Leah Stewart dishes Husband and Wife
Leah Stewart is one of our favorite authors and lets loose with SheKnows about her books including her latest, Husband and Wife, her writing process, her inspiration and more.
Leah Stewart, author of three books, is one of those authors you recommend to all your girlfriends.
Whether you're in your twenties and pick up The Myth of You and Me about a best friend break-up or in your thirties and devour Husband and Wife because you can relate to the tale of motherhood, infidelity and identity -- you'll feel like Stewart is in your head and in your heart.
Stewart was busy this summer promoting her newest book, Husband and Wife, and organizing major author contests on Facebook. But SheKnows got some questions answered from this talented author we love!
Leah Lets Loose
SheKnows: In your last book The Myth of You and Me, you explored the subject of "best friend break-ups." How did you get from friends to spouses, motherhood and infidelity?
Leah Stewart: I've realized that what fascinates me in my personal life is the same thing that fascinates me in fiction -- the emotional and psychological ties in close relationships, in all their complicated, contradictory, confusing glory. I figured out how to write Myth when I realized I needed to treat a close friendship as being not unlike a romance, so it was a natural move from there to an actual romance. Because I have two small children I've given a lot of thought lately to the parent-child relationship, as well as to how parenthood complicates and changes your relationship to your spouse, so those dynamics made their way into the book as well. Next up -- siblings.
SheKnows: How much of your heroine Sarah Price in Husband and Wife is based on you? In other words, is your work autobiographical?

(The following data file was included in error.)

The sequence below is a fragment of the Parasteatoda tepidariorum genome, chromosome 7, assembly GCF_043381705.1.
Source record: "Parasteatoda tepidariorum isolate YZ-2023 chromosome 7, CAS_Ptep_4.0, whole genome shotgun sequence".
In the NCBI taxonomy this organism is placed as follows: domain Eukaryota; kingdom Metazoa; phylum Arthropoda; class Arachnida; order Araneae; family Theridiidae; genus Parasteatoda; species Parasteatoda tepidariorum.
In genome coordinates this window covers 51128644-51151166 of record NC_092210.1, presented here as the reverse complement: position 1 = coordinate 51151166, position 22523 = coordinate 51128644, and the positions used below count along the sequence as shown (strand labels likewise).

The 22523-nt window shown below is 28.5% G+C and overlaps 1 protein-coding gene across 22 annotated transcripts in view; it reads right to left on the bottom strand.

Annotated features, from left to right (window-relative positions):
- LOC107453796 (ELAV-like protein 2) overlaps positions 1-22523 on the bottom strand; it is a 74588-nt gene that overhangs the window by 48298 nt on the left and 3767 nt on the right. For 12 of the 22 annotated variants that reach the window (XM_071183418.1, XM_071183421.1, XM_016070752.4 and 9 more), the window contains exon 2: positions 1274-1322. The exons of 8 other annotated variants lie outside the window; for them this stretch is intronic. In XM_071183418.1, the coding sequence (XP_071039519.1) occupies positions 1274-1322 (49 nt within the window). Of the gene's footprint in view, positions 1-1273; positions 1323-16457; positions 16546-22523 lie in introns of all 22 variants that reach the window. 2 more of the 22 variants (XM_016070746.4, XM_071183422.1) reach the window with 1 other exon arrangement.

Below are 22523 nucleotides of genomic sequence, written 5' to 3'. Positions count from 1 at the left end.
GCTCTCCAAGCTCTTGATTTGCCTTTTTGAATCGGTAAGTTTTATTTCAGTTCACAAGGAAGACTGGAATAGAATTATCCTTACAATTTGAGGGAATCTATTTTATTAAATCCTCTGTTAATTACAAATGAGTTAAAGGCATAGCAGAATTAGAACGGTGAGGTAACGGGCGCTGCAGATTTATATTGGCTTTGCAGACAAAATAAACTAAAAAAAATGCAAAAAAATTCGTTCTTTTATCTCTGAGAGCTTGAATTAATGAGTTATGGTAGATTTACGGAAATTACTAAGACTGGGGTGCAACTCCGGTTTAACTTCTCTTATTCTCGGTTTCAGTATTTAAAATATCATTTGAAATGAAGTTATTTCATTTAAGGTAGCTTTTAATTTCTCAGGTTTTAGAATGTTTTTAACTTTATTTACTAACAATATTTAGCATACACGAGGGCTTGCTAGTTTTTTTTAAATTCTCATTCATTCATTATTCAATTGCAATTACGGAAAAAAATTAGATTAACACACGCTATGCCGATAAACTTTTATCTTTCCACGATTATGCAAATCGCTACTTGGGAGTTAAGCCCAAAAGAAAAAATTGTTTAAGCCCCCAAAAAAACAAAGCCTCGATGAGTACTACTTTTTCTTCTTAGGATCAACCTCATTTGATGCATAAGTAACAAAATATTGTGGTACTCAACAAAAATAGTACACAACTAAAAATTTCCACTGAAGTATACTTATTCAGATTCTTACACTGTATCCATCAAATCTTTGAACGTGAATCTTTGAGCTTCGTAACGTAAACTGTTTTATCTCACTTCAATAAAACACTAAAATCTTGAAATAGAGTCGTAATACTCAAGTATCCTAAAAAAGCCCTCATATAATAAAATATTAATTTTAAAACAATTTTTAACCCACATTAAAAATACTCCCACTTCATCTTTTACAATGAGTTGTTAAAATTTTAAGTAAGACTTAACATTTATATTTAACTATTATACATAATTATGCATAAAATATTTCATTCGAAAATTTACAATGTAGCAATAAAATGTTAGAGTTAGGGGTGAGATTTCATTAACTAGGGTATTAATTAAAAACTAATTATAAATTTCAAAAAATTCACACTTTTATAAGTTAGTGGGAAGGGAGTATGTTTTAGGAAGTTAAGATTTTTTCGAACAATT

Leah Stewart: I have a character give a long answer to this question in Husband and Wife, and it's essentially my answer. I'll paraphrase here -- I'm a believer in writing from emotional truth but not necessarily literal truth. In other words I have to put my characters in situations where I'll understand what they feel, and to do that I mix elements of my own life with details from other people's lives and add a healthy dose of stuff I made up. Body of a Girl is about a young female reporter in Memphis covering a murder. I was a young female intern at the Memphis paper, but I was in the Neighbors section and wrote about council meetings and family reunions. Still, I was living alone for the first time. I knew from another intern about crimes in my neighborhood, and I was scared to go out by myself at night. This fear particular to being a woman in an urban environment was what I wanted to write about (ie the emotional truth) so I put a character in a situation where she'd have to confront that fear much more directly than I ever did.
Up next...Leah dishes where she gets her ideas!